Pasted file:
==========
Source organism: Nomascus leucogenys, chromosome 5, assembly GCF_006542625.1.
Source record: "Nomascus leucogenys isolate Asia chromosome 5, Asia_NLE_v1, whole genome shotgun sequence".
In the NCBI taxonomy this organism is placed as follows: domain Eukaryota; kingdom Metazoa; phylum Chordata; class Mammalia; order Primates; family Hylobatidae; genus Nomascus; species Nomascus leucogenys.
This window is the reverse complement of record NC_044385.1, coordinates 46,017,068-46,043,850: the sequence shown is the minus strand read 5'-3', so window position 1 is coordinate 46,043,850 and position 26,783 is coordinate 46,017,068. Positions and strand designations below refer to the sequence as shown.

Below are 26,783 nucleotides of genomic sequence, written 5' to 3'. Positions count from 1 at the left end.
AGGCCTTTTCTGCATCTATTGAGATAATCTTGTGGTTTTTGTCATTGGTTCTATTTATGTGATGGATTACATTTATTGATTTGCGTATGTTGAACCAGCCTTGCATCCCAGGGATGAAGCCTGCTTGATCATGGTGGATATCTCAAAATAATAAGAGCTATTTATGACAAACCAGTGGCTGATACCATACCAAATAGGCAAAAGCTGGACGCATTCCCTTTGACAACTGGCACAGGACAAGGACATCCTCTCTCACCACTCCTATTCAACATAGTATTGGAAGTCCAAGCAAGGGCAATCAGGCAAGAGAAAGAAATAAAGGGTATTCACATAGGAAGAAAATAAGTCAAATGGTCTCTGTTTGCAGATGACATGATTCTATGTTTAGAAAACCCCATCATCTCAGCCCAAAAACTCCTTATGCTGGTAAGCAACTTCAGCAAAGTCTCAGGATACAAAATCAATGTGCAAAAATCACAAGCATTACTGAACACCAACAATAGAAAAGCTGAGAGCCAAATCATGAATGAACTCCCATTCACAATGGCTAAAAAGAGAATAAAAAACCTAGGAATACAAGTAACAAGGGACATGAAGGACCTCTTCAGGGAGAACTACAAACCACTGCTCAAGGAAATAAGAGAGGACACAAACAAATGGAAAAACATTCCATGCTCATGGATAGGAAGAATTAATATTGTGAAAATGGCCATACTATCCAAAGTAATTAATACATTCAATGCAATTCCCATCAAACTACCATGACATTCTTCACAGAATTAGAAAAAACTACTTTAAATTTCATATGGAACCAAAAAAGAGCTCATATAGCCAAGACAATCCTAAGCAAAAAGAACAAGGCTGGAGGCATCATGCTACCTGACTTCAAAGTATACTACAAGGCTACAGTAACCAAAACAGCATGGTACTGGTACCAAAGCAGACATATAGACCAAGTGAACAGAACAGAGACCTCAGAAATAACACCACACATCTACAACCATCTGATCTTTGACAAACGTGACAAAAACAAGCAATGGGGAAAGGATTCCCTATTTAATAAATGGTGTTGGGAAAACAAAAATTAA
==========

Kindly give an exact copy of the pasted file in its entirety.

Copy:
Source organism: Nomascus leucogenys, chromosome 5, assembly GCF_006542625.1.
Source record: "Nomascus leucogenys isolate Asia chromosome 5, Asia_NLE_v1, whole genome shotgun sequence".
In the NCBI taxonomy this organism is placed as follows: domain Eukaryota; kingdom Metazoa; phylum Chordata; class Mammalia; order Primates; family Hylobatidae; genus Nomascus; species Nomascus leucogenys.
This window is the reverse complement of record NC_044385.1, coordinates 46,017,068-46,043,850: the sequence shown is the minus strand read 5'-3', so window position 1 is coordinate 46,043,850 and position 26,783 is coordinate 46,017,068. Positions and strand designations below refer to the sequence as shown.

Below are 26,783 nucleotides of genomic sequence, written 5' to 3'. Positions count from 1 at the left end.
AGGCCTTTTCTGCATCTATTGAGATAATCTTGTGGTTTTTGTCATTGGTTCTATTTATGTGATGGATTACATTTATTGATTTGCGTATGTTGAACCAGCCTTGCATCCCAGGGATGAAGCCTGCTTGATCATGGTGGATATCTCAAAATAATAAGAGCTATTTATGACAAACCAGTGGCTGATACCATACCAAATAGGCAAAAGCTGGACGCATTCCCTTTGACAACTGGCACAGGACAAGGACATCCTCTCTCACCACTCCTATTCAACATAGTATTGGAAGTCCAAGCAAGGGCAATCAGGCAAGAGAAAGAAATAAAGGGTATTCACATAGGAAGAAAATAAGTCAAATGGTCTCTGTTTGCAGATGACATGATTCTATGTTTAGAAAACCCCATCATCTCAGCCCAAAAACTCCTTATGCTGGTAAGCAACTTCAGCAAAGTCTCAGGATACAAAATCAATGTGCAAAAATCACAAGCATTACTGAACACCAACAATAGAAAAGCTGAGAGCCAAATCATGAATGAACTCCCATTCACAATGGCTAAAAAGAGAATAAAAAACCTAGGAATACAAGTAACAAGGGACATGAAGGACCTCTTCAGGGAGAACTACAAACCACTGCTCAAGGAAATAAGAGAGGACACAAACAAATGGAAAAACATTCCATGCTCATGGATAGGAAGAATTAATATTGTGAAAATGGCCATACTATCCAAAGTAATTAATACATTCAATGCAATTCCCATCAAACTACCATGACATTCTTCACAGAATTAGAAAAAACTACTTTAAATTTCATATGGAACCAAAAAAGAGCTCATATAGCCAAGACAATCCTAAGCAAAAAGAACAAGGCTGGAGGCATCATGCTACCTGACTTCAAAGTATACTACAAGGCTACAGTAACCAAAACAGCATGGTACTGGTACCAAAGCAGACATATAGACCAAGTGAACAGAACAGAGACCTCAGAAATAACACCACACATCTACAACCATCTGATCTTTGACAAACGTGACAAAAACAAGCAATGGGGAAAGGATTCCCTATTTAATAAATGGTGTTGGGAAAACAAAAATTAA